Latino children who are inactive may be modeling their sedentary parents, thereby increasing their own risk for obesity, according to a study published in the journal Pediatrics and reported by Fox News Latino.

Obesity among U.S. preschoolers is a severe problem, with numbers doubling in the past 30 years and Latinos making up a large portion of those numbers, according to the Centers for Disease Control and Prevention (CDC). In fact, low-income, preschool Latino children had the second highest rate of obesity, after American Indian/Alaska Native preschoolers.

For the study, researchers at the Vanderbilt University Kennedy Center measured core muscle activity of 80 Hispanic parents and 85 of their preschool-aged kids. For one week, participants (mostly mothers and first-generation Mexican immigrants) wore a device that registered muscle movement every 10 seconds.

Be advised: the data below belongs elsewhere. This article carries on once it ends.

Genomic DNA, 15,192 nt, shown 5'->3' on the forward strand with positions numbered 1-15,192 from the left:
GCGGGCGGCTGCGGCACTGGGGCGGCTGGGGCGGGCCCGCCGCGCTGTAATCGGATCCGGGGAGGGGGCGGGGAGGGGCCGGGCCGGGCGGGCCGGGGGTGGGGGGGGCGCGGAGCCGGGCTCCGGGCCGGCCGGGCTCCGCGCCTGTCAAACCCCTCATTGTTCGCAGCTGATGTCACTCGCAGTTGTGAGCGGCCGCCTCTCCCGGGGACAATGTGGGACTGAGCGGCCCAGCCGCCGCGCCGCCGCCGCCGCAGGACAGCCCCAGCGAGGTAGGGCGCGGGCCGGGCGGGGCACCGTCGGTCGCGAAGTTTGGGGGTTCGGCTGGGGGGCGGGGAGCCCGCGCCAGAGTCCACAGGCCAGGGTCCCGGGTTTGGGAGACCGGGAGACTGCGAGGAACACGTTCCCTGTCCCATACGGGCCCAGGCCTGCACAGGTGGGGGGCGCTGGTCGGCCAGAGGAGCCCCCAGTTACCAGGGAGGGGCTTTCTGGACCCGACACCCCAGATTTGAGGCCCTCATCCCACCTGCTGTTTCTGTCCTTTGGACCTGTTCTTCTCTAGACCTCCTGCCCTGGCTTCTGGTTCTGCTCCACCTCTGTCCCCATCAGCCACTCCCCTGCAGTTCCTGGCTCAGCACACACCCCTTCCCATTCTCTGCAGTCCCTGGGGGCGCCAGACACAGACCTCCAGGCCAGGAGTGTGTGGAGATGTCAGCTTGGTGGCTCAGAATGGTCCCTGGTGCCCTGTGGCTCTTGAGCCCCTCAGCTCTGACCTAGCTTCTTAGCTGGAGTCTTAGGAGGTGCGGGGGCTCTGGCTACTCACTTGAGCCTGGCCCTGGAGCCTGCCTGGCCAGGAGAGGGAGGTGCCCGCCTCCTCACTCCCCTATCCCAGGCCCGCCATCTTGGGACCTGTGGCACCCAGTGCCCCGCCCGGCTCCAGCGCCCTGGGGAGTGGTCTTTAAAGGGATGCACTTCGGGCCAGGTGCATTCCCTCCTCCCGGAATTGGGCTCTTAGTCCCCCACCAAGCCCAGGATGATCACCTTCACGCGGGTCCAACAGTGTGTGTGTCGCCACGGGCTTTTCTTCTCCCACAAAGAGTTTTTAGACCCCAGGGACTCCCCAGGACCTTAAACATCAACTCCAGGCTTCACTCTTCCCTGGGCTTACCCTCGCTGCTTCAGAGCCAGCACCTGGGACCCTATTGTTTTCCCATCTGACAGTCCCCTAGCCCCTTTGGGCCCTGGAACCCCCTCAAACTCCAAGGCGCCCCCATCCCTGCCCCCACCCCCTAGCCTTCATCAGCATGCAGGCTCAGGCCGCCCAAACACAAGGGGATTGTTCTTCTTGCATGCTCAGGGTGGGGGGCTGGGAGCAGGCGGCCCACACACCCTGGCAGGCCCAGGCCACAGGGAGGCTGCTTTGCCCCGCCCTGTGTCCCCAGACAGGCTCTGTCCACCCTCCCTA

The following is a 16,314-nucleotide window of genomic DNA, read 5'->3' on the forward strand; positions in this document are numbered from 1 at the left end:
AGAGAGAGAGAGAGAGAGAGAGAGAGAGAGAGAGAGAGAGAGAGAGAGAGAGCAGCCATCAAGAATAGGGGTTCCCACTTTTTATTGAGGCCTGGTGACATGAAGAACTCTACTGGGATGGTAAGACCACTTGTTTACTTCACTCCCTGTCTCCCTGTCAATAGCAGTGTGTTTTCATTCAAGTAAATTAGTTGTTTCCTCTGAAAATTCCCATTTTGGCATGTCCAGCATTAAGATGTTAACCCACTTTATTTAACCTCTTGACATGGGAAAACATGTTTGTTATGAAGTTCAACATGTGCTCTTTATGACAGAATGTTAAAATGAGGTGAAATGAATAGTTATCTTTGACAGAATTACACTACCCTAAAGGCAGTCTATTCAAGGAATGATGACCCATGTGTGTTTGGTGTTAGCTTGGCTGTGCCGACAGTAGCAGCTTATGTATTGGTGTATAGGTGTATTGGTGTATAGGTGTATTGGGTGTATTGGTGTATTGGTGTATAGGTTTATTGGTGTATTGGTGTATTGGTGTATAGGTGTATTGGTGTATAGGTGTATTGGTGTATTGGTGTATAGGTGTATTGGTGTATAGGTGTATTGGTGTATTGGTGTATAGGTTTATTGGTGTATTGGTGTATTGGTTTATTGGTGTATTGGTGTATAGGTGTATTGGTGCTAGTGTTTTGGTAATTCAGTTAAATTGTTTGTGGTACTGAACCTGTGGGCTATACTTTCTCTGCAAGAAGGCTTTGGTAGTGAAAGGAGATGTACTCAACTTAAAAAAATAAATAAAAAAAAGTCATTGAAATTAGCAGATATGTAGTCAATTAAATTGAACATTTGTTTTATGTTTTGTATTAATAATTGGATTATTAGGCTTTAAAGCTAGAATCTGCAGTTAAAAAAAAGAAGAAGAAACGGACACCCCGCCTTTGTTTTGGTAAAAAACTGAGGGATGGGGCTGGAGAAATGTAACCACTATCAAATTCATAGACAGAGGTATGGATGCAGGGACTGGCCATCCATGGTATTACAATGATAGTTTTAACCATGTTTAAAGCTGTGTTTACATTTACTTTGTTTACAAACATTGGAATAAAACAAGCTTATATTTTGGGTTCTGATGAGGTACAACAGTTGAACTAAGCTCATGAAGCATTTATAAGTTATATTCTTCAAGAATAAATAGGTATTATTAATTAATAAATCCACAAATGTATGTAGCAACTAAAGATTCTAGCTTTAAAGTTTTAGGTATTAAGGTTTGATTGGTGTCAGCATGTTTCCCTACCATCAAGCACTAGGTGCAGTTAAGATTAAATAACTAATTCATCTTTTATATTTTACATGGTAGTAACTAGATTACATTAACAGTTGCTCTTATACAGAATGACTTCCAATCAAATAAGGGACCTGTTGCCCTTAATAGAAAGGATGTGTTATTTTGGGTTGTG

Researchers found that parents spent 80 percent of their day being sedentary and their children, ages 3 to 5, spent nearly 70 percent of their day the same way. The children were essentially modeling their parents’ behavior, spending about four hours a day around media.

“We were shocked,” said Shari Barkin, lead researcher. “We expected children in this age group to be constantly moving, but they were almost as sedentary as their parents.”

This reinforces earlier research that found children of immigrants tended to be more sedentary than their U.S. counterparts. Lack of activity can lead to obesity, which in turn, can lead to related health problems such as type 2 diabetes, high cholesterol and high blood pressure.

To help fight obesity, parents need to change their behavior in two ways: what they eat and what they do.

“Parents really matter,’ Barkin said. “That has huge implications.”